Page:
World Library  
Flag as Inappropriate
Email this Article
 

Abu al-Salt

Abū al‐Ṣalt
Born c. 1068
Denia, al-Andalus
Died 23 October 1134
Bejaia, Algeria
Era Islamic Golden Age
Region Al-Andalus, Tunisia, Egypt, Palermo
Main interests Quadrivium, Astronomy, Music

Abū al‐Ṣalt, Umayya ibn ʿAbd al‐ʿAzīz ibn Abī al‐Ṣalt al‐Dānī al‐Andalusī (c. 1068 – 23 October 1134) was an Andalusian polymath whose works on astronomical instruments were read both in the Islamic world and Europe. He also worked as a physician, a teacher of alchemy, and wrote treatises on medicine, philosophy, music, and history. He became well known in Europe through translations of his works made in the Iberian Peninsula and in southern France.[1] He is also credited with introducing Andalusian music to Tunis, which later led to the development of the Tunisian ma'luf.[1]

Contents

  • Life 1
  • Works 2
    • Astronomy 2.1
  • See also 3
  • Notes 4
  • References 5

Life

Abu al-Salt attempted to remove tons of sunken copper from the depth of the Nile using silk ropes.

Abu al-Salt was born in Denia, al-Andalus. After the death of his father while he was a child, he became a student of al‐Waqqashi (1017–1095) of Toledo (a colleague of Al-Zarqali). Upon completing his mathematical education in Seville, and because of the continuing conflicts during the reconquista, he set out with his family to Alexandria and then Cairo in 1096.

In Cairo, he entered the service of the Fatimid ruler Abū Tamīm Ma'add al-Mustanṣir bi-llāh and the Vizier Al-Afdal Shahanshah. His service continued until 1108, when, according to Ibn Abī Uṣaybiʿa, his attempt to retrieve a very large Felucca laden with copper, that had capsized in the Nile River, ended in failure. Abu al-Salt had built a mechanical tool to retrieve the Felucca, and was close to success when the machine's silk ropes fractured. The Vizier Al-Afdal ordered Abu al-Salt's arrest, and he was imprisoned for more than three years, only to be released in 1112.

Abu al-Salt then left Egypt for Kairouan in Tunisia, where he entered the service of the Zirids in Ifriqiya. He also occasionally traveled to Palermo and worked in the court of Roger I of Sicily as a visiting physician.[1] He died in Bejaia, Algeria.

Works

Abu al-Salt wrote an encyclopedic work of many treatises on the scientific disciplines known as quadrivium. This work was probably known in Arabic as Kitāb al‐kāfī fī al‐ʿulūm. His interests also included alchemy as well as the study of medicinal plants. He was keen to discover an elixir able to transmute copper into gold and tin into silver.

Astronomy

  • Risāla fī al-amal bi‐l‐astrulab ("On the construction and use of the astrolabe")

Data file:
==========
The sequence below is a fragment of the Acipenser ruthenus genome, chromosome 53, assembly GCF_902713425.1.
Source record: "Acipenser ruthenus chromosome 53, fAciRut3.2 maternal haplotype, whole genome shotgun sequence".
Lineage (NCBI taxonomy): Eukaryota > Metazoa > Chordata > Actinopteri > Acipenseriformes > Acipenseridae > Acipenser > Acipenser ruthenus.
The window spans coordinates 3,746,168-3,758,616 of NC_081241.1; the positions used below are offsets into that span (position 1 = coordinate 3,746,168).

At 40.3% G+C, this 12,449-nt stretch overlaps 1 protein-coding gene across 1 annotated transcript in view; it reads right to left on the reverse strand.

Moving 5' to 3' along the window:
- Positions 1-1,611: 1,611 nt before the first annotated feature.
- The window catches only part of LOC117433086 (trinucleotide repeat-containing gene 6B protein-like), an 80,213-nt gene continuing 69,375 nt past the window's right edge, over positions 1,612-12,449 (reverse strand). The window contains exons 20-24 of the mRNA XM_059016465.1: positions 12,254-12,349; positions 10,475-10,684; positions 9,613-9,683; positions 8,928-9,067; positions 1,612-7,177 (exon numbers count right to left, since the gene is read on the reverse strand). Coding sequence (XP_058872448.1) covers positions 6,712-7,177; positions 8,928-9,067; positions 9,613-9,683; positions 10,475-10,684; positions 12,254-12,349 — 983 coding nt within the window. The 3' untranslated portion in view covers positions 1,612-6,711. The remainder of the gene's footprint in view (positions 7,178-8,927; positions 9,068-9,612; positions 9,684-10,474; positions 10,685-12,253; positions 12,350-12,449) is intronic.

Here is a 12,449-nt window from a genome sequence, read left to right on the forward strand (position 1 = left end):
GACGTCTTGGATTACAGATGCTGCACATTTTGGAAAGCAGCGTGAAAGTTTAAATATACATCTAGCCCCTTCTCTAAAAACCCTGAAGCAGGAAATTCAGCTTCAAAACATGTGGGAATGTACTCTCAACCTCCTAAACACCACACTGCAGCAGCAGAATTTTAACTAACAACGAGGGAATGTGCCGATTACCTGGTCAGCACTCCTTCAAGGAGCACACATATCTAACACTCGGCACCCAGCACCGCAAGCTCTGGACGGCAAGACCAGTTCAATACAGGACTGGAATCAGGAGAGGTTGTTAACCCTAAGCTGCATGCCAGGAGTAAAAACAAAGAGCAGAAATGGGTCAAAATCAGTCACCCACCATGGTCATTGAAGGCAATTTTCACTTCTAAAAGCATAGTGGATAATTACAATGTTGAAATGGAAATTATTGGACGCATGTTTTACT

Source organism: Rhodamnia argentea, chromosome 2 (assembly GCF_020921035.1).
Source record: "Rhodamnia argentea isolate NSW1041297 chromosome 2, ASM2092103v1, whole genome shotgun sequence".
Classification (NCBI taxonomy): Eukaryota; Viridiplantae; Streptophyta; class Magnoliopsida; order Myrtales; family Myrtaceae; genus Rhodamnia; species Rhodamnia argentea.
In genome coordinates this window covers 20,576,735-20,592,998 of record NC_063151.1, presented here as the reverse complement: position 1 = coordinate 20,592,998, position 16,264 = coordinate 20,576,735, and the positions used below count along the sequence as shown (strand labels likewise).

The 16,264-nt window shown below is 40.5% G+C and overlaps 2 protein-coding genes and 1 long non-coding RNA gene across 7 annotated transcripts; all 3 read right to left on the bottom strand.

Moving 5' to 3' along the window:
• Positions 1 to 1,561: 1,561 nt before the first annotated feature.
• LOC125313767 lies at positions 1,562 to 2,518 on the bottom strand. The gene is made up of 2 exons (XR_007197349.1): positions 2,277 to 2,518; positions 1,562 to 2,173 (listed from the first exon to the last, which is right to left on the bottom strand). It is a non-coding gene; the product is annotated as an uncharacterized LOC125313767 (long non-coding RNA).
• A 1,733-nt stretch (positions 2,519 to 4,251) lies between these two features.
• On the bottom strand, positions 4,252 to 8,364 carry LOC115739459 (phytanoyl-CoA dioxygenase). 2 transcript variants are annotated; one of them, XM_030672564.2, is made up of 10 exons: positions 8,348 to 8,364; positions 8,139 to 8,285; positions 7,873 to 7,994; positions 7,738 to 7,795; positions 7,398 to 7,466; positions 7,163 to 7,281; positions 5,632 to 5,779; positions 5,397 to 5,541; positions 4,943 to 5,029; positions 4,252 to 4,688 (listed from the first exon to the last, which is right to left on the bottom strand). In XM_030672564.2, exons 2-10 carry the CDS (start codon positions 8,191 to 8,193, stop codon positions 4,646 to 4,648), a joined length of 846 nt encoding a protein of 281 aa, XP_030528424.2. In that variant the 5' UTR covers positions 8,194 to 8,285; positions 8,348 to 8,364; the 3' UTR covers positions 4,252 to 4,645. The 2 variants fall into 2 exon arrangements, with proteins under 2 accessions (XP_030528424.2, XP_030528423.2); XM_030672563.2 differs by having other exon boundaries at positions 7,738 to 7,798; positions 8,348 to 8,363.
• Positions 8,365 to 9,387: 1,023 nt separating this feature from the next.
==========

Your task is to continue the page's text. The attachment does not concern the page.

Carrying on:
• A description of the three instruments known as the Andalusian equatoria.
  • Ṣifat ʿamal ṣafīḥa jāmiʿa taqawwama bi‐hā jamīʿ al‐kawākib al‐sabʿa ("Description of the construction and Use of a Single Plate with which the totality of the motions of the seven planets"),[1] where the seven planets refer to Mercury, Venus, earth, Moon, Mars, Jupiter, and Saturn.
  • Kitāb al‐wajīz fī ʿilm al‐hayʾa ("Brief treatise on cosmology")
  • Ajwiba ʿan masāʾil suʾila ʿan‐ha fa‐ajāba or Ajwiba ʿan masāʾil fī al‐kawn wa‐ʾl‐ḥabīʿa wa‐ʾl‐ḥisāb ("Solution to questions on cosmology, physics, and arithmetic").
  • An introduction to astronomy.

See also

Notes

  1. ^ a b c d Comes 2007.

References

  • Comes, Mercè (2007). "Abū al‐Ṣalt: Umayya ibn ʿAbd al‐ʿAzīz ibn Abī al‐Ṣalt al‐Dānī al‐Andalusī". In Thomas Hockey et al. The Biographical Encyclopedia of Astronomers. New York: Springer. pp. 9–10.   (PDF version)
This article was sourced from Creative Commons Attribution-ShareAlike License; additional terms may apply. World Heritage Encyclopedia content is assembled from numerous content providers, Open Access Publishing, and in compliance with The Fair Access to Science and Technology Research Act (FASTR), Wikimedia Foundation, Inc., Public Library of Science, The Encyclopedia of Life, Open Book Publishers (OBP), PubMed, U.S. National Library of Medicine, National Center for Biotechnology Information, U.S. National Library of Medicine, National Institutes of Health (NIH), U.S. Department of Health & Human Services, and USA.gov, which sources content from all federal, state, local, tribal, and territorial government publication portals (.gov, .mil, .edu). Funding for USA.gov and content contributors is made possible from the U.S. Congress, E-Government Act of 2002.
 
Crowd sourced content that is contributed to World Heritage Encyclopedia is peer reviewed and edited by our editorial staff to ensure quality scholarly research articles.
 
By using this site, you agree to the Terms of Use and Privacy Policy. World Heritage Encyclopedia™ is a registered trademark of the World Public Library Association, a non-profit organization.
 


Copyright © World Library Foundation. All rights reserved. eBooks from Project Gutenberg are sponsored by the World Library Foundation,
a 501c(4) Member's Support Non-Profit Organization, and is NOT affiliated with any governmental agency or department.